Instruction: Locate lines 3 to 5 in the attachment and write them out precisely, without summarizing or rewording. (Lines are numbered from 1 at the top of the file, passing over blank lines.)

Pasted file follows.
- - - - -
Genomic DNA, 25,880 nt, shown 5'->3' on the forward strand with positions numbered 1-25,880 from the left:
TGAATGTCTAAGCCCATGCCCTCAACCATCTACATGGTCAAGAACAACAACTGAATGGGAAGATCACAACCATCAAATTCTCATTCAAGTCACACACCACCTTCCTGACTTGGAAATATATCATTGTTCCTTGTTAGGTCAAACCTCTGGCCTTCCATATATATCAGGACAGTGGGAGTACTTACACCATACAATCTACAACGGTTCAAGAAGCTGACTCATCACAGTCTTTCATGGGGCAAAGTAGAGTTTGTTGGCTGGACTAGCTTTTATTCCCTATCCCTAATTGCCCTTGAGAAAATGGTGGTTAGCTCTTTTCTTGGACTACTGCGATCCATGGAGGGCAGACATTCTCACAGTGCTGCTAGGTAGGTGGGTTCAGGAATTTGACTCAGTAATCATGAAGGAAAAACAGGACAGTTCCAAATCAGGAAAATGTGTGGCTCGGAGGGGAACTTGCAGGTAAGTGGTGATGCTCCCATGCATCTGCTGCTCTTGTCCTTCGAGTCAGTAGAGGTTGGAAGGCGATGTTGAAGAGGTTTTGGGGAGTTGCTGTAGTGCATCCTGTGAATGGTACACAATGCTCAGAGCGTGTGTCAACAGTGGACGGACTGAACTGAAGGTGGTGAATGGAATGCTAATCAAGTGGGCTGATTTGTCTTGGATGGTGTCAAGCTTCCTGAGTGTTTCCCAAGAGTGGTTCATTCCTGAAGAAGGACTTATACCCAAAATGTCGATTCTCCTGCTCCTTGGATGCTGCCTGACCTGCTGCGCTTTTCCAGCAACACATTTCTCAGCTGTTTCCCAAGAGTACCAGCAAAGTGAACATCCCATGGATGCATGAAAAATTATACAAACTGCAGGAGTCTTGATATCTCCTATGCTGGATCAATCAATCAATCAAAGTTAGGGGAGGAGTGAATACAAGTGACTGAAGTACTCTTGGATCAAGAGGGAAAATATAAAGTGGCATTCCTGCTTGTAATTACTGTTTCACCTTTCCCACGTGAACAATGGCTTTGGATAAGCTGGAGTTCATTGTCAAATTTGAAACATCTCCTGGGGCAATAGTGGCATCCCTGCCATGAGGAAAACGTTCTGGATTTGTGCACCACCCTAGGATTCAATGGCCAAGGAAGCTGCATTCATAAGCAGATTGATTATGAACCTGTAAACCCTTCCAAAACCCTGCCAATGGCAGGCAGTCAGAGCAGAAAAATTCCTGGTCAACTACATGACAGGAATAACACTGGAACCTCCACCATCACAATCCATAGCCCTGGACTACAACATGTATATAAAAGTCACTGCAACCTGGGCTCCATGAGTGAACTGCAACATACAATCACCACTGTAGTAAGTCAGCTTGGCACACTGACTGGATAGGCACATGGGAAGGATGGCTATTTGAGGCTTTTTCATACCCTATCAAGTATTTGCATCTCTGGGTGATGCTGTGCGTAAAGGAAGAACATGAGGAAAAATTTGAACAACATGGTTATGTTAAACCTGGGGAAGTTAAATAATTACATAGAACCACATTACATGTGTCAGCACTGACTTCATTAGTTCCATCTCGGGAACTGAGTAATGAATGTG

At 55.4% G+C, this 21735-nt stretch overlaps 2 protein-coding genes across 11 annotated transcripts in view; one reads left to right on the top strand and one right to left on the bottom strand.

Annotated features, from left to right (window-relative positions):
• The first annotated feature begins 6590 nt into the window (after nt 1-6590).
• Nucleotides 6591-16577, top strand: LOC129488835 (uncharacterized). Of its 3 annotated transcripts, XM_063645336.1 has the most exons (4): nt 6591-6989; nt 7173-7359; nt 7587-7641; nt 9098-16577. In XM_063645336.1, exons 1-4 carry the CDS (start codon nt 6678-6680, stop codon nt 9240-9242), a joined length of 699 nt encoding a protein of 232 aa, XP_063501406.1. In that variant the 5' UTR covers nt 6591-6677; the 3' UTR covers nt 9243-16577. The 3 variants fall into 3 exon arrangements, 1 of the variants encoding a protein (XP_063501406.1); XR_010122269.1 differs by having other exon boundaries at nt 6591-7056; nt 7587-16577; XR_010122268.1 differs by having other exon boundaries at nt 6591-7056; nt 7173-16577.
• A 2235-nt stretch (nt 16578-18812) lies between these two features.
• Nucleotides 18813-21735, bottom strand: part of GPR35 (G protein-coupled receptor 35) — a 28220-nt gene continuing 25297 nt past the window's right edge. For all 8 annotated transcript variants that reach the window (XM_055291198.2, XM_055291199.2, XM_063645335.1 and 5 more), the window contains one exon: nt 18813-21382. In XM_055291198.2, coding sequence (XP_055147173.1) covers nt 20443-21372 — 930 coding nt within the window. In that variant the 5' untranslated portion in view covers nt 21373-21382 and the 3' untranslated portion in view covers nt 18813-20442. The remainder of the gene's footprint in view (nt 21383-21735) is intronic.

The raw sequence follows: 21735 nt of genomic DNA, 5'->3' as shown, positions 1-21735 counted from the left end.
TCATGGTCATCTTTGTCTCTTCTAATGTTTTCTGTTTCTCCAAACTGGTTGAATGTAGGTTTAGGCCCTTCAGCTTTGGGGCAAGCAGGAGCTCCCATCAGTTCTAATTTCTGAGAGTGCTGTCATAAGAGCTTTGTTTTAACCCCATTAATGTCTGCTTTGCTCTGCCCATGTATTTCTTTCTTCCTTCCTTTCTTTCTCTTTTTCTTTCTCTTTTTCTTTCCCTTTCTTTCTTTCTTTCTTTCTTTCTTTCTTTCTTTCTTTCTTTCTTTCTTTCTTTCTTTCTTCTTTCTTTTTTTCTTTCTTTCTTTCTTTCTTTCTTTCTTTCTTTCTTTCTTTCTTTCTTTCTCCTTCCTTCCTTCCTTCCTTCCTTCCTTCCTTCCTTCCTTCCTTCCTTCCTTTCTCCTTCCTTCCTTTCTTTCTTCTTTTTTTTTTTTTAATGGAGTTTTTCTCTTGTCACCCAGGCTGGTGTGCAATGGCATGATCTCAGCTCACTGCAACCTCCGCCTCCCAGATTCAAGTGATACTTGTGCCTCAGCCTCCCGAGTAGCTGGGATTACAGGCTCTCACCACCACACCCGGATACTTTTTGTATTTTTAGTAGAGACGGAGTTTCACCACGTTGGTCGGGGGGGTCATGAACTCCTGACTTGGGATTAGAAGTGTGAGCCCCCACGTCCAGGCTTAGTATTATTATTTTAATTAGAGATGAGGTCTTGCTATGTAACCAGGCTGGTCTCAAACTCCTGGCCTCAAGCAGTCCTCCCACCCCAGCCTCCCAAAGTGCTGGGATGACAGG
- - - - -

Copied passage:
At 55.4% G+C, this 21735-nt stretch overlaps 2 protein-coding genes across 11 annotated transcripts in view; one reads left to right on the top strand and one right to left on the bottom strand.

Annotated features, from left to right (window-relative positions):
• The first annotated feature begins 6590 nt into the window (after nt 1-6590).